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An unexpectedly high rate of pulmonary embolism in patients with superficial thrombophlebitis of the thigh.

PURPOSE: The rate of objectively proven pulmonary embolism in patients with thrombophlebitis of the greater saphenous vein was studied.

METHODS: Consecutive ambulant patients with thrombophlebitis of the greater saphenous vein, involving the above-knee segment, underwent a complete venous echo color Doppler examination of the lower limbs, perfusion lung scanning, and chest radiography. A high probability of pulmonary embolism was defined as the presence of two or more large segmental defects, one large and two or more moderate perfusion defects, or four or more moderate perfusion defects, with no corresponding abnormality found by means of chest radiography.

RESULTS: Of the 21 patients included in the study, findings compatible with a high probability of pulmonary embolism were detected in seven patients (33.3%; 95% CI, 14.6 to 57. 0), although clinical symptoms of pulmonary embolism were present only in one patient. No association was found between the presence of thrombosis at the saphenofemoral junction and the risk for pulmonary embolism.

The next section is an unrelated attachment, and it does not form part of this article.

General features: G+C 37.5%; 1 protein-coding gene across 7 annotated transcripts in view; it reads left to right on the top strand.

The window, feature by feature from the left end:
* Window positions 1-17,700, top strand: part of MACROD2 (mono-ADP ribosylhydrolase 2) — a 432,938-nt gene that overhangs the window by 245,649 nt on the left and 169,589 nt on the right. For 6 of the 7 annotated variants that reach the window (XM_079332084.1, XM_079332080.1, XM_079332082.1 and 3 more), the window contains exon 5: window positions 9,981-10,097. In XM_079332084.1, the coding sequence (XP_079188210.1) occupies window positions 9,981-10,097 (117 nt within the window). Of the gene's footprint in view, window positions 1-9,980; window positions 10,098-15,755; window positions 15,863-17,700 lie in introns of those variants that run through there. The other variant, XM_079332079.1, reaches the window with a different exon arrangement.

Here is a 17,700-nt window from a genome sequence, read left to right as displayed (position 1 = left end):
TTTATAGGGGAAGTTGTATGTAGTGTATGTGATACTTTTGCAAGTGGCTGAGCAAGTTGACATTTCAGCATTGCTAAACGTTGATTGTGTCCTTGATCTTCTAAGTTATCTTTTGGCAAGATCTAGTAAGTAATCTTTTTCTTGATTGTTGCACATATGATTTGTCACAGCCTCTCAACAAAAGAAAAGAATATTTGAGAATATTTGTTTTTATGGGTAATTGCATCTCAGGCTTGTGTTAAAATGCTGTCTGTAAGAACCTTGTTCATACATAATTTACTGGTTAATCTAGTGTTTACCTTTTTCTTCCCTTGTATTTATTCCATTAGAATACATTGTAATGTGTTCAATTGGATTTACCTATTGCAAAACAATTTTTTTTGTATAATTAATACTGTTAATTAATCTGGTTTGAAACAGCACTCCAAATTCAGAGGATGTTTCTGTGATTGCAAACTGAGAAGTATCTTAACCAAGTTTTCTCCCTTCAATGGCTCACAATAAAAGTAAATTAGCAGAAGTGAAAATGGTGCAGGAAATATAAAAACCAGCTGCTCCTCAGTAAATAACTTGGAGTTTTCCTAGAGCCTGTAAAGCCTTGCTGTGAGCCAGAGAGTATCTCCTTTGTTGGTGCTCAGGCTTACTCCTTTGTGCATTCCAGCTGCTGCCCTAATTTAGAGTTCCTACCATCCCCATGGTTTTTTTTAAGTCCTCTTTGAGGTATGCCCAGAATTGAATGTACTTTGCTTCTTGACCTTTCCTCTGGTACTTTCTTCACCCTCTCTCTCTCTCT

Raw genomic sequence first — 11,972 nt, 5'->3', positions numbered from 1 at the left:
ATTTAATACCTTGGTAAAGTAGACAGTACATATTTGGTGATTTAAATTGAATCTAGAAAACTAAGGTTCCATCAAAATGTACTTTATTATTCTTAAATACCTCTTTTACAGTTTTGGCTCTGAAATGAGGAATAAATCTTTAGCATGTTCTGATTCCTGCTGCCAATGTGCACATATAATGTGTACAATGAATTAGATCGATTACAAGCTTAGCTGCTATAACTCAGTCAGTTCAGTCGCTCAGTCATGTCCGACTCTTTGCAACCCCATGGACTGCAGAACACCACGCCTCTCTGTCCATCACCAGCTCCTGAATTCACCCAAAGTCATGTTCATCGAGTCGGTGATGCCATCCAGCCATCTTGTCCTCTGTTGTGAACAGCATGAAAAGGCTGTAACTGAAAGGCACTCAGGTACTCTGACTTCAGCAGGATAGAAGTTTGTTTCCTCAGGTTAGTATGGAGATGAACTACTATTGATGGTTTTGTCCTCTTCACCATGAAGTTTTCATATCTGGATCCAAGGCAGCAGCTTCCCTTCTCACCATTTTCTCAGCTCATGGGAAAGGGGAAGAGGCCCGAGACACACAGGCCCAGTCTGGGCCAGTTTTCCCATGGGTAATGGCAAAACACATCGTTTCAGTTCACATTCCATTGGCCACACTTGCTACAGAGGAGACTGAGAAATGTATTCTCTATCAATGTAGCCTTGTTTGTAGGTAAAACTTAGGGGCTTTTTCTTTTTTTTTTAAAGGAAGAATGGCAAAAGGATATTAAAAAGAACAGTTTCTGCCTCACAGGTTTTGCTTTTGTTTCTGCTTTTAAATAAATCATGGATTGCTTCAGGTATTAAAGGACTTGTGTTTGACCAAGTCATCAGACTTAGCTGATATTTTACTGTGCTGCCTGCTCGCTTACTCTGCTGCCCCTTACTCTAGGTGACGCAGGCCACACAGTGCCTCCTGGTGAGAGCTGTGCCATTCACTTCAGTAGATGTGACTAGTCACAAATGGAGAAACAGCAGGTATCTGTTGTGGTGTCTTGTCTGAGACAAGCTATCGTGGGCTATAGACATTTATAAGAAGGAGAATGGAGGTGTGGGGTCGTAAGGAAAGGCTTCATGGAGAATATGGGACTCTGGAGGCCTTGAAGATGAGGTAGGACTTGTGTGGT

CONCLUSION: The rate of pulmonary embolism in patients with thrombophlebitis of the greater saphenous vein is unexpectedly high. This risk is similarly high in patients with thrombosis at the saphenofemoral junction and in patients without thrombosis at the saphenofemoral junction. Our results are consistent with those of other recent investigations and suggest that superficial thrombophlebitis of the thigh is not as benign a disease entity as previously described.

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